– Someone was crawling on all fours between the rails … Some old Jew lifted his chin and stretched his hands to the sky, as in the biblical picture, and suddenly his head splattered blood and pieces of his brain … (…) Quietly, a nine-year-old boy was lying across the rail and though if he screamed, but not to hear his voice, it was obvious that he was already dead, because he was not trembling.
– There was a tumult under the wheels of the carriages, because there the majority sought help and there they were poured the most with machine guns, like water jets, a dark mass of tattered figures.
– (…) a young Jewish woman, her fawn hair is blowing, her face twisted in inhuman fear, her ear, a comb hangs on a strand, she grabs her daughter… I can’t look. The air is torn by such a terrible clatter of murdered people, and yet it can be distinguished by children’s voices a few tones higher, such as the crying-howling of a cat at night. No letter invented by people will repeat this!… The Jewish woman falls first on her face, then she shrugs on her back and, waving her hand in the air, searches for the hand of her child. I can’t hear, but I can see from the position of the little girl’s mouth that she calls out: “mame!…”.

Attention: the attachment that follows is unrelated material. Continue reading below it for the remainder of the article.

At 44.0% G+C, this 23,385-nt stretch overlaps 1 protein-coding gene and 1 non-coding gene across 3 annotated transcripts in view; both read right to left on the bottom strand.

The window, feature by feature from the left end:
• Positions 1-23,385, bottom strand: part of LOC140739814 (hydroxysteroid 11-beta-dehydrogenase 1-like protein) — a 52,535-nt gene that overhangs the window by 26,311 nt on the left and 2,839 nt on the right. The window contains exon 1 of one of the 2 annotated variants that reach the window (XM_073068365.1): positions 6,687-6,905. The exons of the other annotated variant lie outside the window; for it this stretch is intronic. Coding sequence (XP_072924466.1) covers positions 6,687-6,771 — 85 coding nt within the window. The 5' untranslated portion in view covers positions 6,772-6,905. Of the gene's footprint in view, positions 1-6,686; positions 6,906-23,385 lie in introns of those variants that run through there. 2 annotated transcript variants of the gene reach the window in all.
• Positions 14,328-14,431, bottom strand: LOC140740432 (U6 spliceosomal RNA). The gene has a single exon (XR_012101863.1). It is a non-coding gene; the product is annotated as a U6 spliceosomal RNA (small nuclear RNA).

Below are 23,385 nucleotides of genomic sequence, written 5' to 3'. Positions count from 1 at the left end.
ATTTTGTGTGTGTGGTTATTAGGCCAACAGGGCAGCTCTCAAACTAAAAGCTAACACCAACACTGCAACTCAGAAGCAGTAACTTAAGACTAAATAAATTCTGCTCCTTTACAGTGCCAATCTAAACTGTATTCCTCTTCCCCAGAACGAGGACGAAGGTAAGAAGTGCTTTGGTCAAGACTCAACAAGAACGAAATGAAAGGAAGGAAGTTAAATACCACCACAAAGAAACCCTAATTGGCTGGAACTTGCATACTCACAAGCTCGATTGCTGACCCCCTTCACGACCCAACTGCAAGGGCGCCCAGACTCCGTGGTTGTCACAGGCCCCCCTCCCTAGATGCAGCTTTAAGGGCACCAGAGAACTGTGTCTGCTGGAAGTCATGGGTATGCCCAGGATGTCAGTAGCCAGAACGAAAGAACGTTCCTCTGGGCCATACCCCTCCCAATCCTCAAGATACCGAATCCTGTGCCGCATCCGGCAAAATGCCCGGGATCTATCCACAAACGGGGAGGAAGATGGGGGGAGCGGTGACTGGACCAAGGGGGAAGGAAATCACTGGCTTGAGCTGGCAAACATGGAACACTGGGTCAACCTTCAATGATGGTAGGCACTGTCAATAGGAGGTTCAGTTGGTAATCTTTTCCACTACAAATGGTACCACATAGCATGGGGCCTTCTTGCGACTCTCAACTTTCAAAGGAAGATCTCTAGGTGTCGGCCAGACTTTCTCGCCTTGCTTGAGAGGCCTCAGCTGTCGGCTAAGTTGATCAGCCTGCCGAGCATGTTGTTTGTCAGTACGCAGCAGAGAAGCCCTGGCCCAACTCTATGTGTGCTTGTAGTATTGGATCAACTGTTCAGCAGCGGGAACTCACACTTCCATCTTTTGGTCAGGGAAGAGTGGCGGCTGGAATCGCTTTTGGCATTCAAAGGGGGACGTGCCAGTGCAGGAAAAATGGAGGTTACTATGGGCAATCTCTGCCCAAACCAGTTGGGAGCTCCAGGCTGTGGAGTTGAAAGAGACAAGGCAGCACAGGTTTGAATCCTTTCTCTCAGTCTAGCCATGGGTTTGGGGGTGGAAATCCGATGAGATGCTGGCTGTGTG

Not all Jews left the train. Most Jews “were chained with fear, paralyzed in their movements, with this spark, probably not so much hope, but rather madness, that – it was a misunderstanding that they had been officially told that “they were going to work in “Koszedar”.
Today it is recognized that during World War II, in the years 1941-1944, about 100,000 people died in Ponary at the hands of SS and German police units supported by voluntary Lithuanian units (Ypatingasis būrys). The victims were brought by trains or trucks, shot and buried en masse in huge pits. Later, attempts were made to cover up the traces of the crime by burning the bodies of the murdered. Therefore, today it is not known how many victims were killed by the Ponarian forests. Among the victims, Jews from Vilnius and eastern Lithuania ranged from 56,000 to 70,000. From several thousand to 20,000 victims were also Poles, mainly Vilnius intelligentsia, soldiers of the Home Army, scouts, school youth and clergy.
Orzeł Biały 1945 nr 35 (170) „Ponary-baza” Józef Mackiewicz
Translated by Joanna Zawalska